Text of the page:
Would Carole Lombard -- an avid baseball fan -- be thrilled Opening Day is today, nearly four months behind schedule? Perhaps. But I sense that like me, she'd also say fine, but we have bigger figurative fish to fry. Or something to that effect.
Nearly nine months ago, Opening Day 2020 was something I was savoring to see...especially since I spent many years in the Washington, D.C., area.
Washington won its first World Series since 1924, when its team played in the other major league, as the Nationals outlasted the Houston Astros in seven games. Area fans awaited the home opener, the first pitch likely thrown by a D.C. hero, and the championship banner hoisted before a sellout crowd.
When the game takes place against the New York Yankees tonight, a local hero indeed will have the honors, someone relatively few knew of last October:
Dr. Anthony Fauci, now trusted by millions for his expertise during the coronavirus pandemic that's thrown the globe into turmoil, will get things started. A banner will be hoisted, but hardly anyone will be at Nationals Park. For now, all major-league games will be played without spectators.
And while the first day of baseball season usually starts a marathon, today opens a sprint of sorts. Covid-19 shortened the normally 162-game campaign, and negotiations between owners and players abbreviated it further. The Nats and their counterparts now will play but 60 games over slightly more than two months before a full postseason takes place.
To cut down on travel, teams will only play within their divisions and their mirror grouping in the other league -- so the Nats won't travel outside the Eastern time zone or face NL Central or West foes until the playoffs, should they qualify. (The Toronto Blue Jays, prevented from playing in their home country because of border crossing restrictions, still don't have a substitute home field.)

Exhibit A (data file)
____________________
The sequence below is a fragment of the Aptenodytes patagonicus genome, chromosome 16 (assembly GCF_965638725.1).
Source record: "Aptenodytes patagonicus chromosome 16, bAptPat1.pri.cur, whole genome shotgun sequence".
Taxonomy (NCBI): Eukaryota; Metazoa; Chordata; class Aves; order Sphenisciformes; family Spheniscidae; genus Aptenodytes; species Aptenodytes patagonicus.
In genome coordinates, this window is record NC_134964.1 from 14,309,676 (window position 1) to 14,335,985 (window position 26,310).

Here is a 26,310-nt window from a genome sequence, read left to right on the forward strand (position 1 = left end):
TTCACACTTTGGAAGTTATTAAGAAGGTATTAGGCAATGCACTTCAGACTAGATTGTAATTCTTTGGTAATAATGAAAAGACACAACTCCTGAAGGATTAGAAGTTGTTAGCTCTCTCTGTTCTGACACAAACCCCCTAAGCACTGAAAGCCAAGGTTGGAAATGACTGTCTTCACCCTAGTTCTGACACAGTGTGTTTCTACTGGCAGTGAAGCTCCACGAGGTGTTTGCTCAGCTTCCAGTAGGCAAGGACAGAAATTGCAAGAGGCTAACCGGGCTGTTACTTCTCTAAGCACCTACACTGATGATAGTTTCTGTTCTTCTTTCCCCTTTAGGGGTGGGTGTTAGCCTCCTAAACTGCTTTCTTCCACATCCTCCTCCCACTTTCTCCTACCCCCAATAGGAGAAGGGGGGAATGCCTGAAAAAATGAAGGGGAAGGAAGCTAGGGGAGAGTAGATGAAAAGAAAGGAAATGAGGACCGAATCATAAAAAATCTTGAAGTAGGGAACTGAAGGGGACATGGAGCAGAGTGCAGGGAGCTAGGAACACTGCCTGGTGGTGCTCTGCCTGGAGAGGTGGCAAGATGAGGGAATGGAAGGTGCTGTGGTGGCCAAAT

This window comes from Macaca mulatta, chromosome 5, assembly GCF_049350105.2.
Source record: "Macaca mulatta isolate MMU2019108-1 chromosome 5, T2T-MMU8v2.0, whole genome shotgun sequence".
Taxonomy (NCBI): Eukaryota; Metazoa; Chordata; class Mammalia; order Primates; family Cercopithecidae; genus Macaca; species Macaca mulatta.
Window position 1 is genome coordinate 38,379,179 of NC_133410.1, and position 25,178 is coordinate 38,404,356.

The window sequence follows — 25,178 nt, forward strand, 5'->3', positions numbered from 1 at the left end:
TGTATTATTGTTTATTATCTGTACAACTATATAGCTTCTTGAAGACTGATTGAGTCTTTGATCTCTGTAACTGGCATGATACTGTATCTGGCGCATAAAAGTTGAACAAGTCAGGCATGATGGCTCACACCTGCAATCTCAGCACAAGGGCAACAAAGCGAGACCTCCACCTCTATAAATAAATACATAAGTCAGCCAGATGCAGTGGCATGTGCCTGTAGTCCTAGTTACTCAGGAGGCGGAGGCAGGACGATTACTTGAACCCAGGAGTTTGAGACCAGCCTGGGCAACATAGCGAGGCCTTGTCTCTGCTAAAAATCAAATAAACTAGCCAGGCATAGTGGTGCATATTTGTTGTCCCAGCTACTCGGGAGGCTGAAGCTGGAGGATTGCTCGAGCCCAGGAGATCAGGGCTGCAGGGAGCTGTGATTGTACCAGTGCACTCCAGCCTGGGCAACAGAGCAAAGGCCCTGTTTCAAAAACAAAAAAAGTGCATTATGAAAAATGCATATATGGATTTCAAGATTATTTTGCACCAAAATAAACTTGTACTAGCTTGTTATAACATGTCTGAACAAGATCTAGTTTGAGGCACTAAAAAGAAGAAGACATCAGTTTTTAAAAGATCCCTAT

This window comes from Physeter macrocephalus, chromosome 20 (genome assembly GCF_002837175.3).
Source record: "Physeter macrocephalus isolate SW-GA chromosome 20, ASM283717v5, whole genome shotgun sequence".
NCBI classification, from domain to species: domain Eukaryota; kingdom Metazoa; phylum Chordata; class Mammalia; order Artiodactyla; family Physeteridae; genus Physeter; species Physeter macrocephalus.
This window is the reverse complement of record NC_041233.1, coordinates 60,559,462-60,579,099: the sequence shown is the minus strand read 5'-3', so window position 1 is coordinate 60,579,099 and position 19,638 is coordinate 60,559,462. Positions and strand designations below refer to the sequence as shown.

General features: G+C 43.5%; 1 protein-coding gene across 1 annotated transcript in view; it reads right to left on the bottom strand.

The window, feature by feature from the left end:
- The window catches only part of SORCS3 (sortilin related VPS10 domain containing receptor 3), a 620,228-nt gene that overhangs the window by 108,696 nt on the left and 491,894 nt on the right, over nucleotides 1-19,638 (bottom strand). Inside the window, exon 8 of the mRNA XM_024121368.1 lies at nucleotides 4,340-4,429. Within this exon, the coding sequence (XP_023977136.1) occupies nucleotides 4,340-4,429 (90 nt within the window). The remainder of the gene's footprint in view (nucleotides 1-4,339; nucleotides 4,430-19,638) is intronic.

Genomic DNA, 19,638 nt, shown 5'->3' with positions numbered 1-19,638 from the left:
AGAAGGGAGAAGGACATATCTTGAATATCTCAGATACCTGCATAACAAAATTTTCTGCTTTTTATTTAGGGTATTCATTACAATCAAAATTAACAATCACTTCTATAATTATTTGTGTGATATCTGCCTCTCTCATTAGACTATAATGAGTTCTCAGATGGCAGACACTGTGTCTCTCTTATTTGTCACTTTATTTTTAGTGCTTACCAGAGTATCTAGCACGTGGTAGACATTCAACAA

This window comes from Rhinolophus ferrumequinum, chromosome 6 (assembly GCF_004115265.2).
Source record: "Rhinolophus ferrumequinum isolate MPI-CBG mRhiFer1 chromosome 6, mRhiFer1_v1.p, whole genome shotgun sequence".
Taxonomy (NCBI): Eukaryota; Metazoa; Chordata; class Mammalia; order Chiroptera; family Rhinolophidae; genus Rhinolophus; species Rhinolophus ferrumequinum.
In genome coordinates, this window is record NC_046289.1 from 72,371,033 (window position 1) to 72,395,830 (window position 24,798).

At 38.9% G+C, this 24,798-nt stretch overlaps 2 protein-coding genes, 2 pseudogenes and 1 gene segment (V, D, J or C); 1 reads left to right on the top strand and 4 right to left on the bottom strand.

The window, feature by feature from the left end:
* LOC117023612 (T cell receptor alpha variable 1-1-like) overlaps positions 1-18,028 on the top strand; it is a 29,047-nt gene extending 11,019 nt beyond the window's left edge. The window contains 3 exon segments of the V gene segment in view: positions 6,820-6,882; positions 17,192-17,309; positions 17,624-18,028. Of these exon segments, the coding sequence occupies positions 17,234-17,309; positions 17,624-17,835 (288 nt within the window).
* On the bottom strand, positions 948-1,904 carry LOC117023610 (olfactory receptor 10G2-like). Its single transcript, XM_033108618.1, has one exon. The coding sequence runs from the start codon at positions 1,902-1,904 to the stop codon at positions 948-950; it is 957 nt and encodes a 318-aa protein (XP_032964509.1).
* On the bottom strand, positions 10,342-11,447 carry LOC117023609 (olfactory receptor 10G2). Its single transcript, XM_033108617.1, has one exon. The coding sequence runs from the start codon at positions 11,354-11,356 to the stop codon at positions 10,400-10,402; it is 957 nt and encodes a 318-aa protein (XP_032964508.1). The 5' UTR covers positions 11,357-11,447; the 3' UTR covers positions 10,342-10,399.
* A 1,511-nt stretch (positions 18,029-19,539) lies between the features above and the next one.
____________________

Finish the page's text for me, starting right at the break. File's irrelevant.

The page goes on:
And the game itself they'll play will be drastically different. For health and safety reasons, spitting will be prohibited, social distancing enforced (many players may sit in the empty seats above the dugouts and new balls put more frequently in play.
Beyond that, some rules unique to 2020 will be implemented. For this year at least, all games will include a designated hitter, regardless of league -- not good news if you like to see Max Scherzer, Clayton Kershaw or Madison Bumgarner hit (and all can swing the bat pretty well). For extra-inning games, each half-inning will begin with a runner on second base, something many baseball purists deem inconceivable, a la college football's overtime rules. We'll see how it plays out.
There's no guarantee the 2020 season, shortened as it may be, will come to a conclusion. Despite all the safeguards, players or other officials could come down with the coronavirus, which could cancel teams' games or seasons. And baseball, through its very nature (players defensively "social distance" by field positions), may be the best suited of the four traditional North American team sports to survive a pandemic. (The National Hockey League will play the remainder of its season in Canada, which has things under far better control than the U.S.)
So what's going to happen? We'll begin to find out tonight when the Nats host the Yanks and the longtime rival Giants and Dodgers meet in Los Angeles. (Yesterday, LA signed outfielder Mookie Betts, one of MLB's best players whom they acquired from Boston in the off-season, to a long-term contract.) The other 26 teams kick things off tomorrow, including the Texas Rangers' first game in their new domed ballpark against Colorado.
Assuming 2020 comes to a valid conclusion with a World Series winner, will they be considered legitimate, given the brief season and abnormal conditions? That'll be up for history to decide. For now, let's play ball, watch or listen to the ballgames, and cross your fingers everyone stays safe.
(Alas, Juan Soto, the Nationals' young slugger, today tested positive for Covid-19 and will be sidelined for at least the next two weeks. What a difference a year makes.)